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Each block of the output of PBKDF2 is derived independently of all the other blocks. Because of this, computing a large output on a massively parallel system (such as a GPU) is very efficient. Further, if you only take certain bytes of the output and discard the rest, an attacker only needs to compute the blocks containing those bytes.


We can't "also make PBKDF2 use a lot of memory by simply asking it for a large output (and taking the bytes we actually need from the end of output, discarding the rest)" because PBKDF2 can essentially stream its output.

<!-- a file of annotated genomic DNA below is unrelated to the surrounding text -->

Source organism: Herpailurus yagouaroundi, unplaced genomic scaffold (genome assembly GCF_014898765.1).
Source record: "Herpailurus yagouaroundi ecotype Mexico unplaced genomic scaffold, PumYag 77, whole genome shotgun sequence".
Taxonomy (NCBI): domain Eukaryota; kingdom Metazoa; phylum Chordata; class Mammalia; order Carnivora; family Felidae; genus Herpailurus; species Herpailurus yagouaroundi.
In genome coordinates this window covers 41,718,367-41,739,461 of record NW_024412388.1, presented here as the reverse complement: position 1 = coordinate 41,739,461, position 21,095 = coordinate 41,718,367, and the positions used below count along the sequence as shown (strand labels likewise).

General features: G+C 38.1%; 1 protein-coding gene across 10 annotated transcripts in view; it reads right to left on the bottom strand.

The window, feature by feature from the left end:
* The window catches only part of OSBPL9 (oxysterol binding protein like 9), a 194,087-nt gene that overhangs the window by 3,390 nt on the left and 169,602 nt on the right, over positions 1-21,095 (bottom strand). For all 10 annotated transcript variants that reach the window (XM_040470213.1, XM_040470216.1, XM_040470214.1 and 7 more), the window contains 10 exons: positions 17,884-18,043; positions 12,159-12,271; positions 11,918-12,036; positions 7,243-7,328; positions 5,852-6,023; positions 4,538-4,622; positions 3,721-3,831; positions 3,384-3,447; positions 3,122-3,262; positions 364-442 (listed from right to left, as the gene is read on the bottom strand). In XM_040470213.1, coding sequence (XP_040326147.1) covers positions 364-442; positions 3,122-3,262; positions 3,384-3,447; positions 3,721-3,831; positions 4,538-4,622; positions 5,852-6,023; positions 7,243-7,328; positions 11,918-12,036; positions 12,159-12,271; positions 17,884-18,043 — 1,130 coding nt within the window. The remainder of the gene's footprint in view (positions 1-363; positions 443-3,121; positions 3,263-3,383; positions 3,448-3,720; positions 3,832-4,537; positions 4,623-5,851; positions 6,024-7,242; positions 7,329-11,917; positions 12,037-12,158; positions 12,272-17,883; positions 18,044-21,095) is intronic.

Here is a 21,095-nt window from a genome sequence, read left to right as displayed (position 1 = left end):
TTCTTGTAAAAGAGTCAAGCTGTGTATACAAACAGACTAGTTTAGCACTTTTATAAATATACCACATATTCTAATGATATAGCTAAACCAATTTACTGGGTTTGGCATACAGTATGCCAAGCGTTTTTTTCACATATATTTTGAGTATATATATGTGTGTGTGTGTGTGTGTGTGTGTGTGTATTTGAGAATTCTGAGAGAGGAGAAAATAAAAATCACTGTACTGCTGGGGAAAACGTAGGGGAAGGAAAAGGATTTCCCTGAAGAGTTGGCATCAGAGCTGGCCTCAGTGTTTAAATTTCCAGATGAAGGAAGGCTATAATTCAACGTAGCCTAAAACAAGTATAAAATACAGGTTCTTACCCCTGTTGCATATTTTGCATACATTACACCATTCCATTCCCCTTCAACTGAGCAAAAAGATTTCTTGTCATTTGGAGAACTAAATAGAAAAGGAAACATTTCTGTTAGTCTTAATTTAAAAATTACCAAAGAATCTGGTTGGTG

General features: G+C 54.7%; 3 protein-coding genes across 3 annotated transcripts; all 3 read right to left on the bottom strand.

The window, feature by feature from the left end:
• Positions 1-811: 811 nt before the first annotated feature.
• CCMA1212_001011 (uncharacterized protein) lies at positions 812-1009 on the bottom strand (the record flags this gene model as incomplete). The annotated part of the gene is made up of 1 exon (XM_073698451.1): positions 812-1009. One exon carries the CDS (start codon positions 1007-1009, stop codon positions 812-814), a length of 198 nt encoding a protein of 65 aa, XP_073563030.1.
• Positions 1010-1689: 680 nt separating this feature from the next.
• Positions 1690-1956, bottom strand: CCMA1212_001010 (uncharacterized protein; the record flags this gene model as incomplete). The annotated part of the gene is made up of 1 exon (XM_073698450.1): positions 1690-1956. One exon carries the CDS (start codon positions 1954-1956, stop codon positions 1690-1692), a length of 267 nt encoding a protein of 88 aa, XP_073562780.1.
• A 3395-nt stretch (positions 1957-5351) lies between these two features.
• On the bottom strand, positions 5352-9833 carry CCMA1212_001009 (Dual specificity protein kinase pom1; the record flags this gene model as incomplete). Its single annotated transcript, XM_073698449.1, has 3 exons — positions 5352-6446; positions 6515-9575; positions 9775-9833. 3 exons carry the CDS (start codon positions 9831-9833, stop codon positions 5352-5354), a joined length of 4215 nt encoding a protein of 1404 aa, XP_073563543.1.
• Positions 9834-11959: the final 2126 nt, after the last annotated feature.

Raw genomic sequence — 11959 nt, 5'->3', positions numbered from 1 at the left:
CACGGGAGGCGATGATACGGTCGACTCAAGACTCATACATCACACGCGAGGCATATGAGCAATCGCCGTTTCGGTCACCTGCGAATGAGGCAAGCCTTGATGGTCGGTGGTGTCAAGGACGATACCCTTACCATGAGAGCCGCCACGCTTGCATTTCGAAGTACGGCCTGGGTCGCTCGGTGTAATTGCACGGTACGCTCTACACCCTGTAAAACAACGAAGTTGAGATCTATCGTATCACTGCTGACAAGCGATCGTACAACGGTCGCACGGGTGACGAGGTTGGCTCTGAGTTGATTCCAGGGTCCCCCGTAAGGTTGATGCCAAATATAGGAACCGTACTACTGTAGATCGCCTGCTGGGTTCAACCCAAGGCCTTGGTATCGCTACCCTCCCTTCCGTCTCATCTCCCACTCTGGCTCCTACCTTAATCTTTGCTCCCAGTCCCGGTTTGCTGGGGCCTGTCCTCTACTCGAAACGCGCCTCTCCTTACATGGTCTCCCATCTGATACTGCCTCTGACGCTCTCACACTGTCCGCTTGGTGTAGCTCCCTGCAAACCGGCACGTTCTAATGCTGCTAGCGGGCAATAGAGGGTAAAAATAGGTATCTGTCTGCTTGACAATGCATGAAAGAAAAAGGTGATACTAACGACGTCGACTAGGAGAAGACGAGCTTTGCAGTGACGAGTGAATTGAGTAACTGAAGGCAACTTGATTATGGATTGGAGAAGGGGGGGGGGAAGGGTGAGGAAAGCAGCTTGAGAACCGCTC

The answer all depends on the rootkit and how it operated. There WILL BE remnants, but whether they are visible, encrypted, mangled, etc., are another story. Since you have a memory image, you can analyze it with Volatility, carve out data from the dmp with psdispscan if you can detect the anomaly from the memory. You could also use scalpel to do this but ...

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